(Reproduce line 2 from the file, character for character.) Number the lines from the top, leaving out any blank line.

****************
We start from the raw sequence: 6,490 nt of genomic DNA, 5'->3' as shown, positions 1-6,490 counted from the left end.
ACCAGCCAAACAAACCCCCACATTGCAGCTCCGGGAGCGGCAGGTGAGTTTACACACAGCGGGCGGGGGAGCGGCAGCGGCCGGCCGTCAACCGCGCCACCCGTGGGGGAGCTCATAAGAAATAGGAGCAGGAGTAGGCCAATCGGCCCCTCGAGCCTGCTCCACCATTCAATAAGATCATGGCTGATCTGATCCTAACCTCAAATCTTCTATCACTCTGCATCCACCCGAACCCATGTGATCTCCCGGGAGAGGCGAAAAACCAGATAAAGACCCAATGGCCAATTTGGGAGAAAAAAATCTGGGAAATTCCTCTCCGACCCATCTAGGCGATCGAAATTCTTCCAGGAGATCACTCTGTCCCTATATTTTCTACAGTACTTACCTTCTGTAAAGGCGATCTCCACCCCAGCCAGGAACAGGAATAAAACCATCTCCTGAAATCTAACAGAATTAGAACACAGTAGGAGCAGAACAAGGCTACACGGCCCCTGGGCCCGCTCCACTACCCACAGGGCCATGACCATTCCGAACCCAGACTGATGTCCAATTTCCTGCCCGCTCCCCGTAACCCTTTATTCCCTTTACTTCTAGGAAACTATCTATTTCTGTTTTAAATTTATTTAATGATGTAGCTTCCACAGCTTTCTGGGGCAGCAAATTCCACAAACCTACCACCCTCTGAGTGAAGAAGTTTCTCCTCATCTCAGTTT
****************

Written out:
ACCAGCCAAACAAACCCCCACATTGCAGCTCCGGGAGCGGCAGGTGAGTTTACACACAGCGGGCGGGGGAGCGGCAGCGGCCGGCCGTCAACCGCGCCACCCGTGGGGGAGCTCATAAGAAATAGGAGCAGGAGTAGGCCAATCGGCCCCTCGAGCCTGCTCCACCATTCAATAAGATCATGGCTGATCTGATCCTAACCTCAAATCTTCTATCACTCTGCATCCACCCGAACCCATGTGATCTCCCGGGAGAGGCGAAAAACCAGATAAAGACCCAATGGCCAATTTGGGAGAAAAAAATCTGGGAAATTCCTCTCCGACCCATCTAGGCGATCGAAATTCTTCCAGGAGATCACTCTGTCCCTATATTTTCTACAGTACTTACCTTCTGTAAAGGCGATCTCCACCCCAGCCAGGAACAGGAATAAAACCATCTCCTGAAATCTAACAGAATTAGAACACAGTAGGAGCAGAACAAGGCTACACGGCCCCTGGGCCCGCTCCACTACCCACAGGGCCATGACCATTCCGAACCCAGACTGATGTCCAATTTCCTGCCCGCTCCCCGTAACCCTTTATTCCCTTTACTTCTAGGAAACTATCTATTTCTGTTTTAAATTTATTTAATGATGTAGCTTCCACAGCTTTCTGGGGCAGCAAATTCCACAAACCTACCACCCTCTGAGTGAAGAAGTTTCTCCTCATCTCAGTTT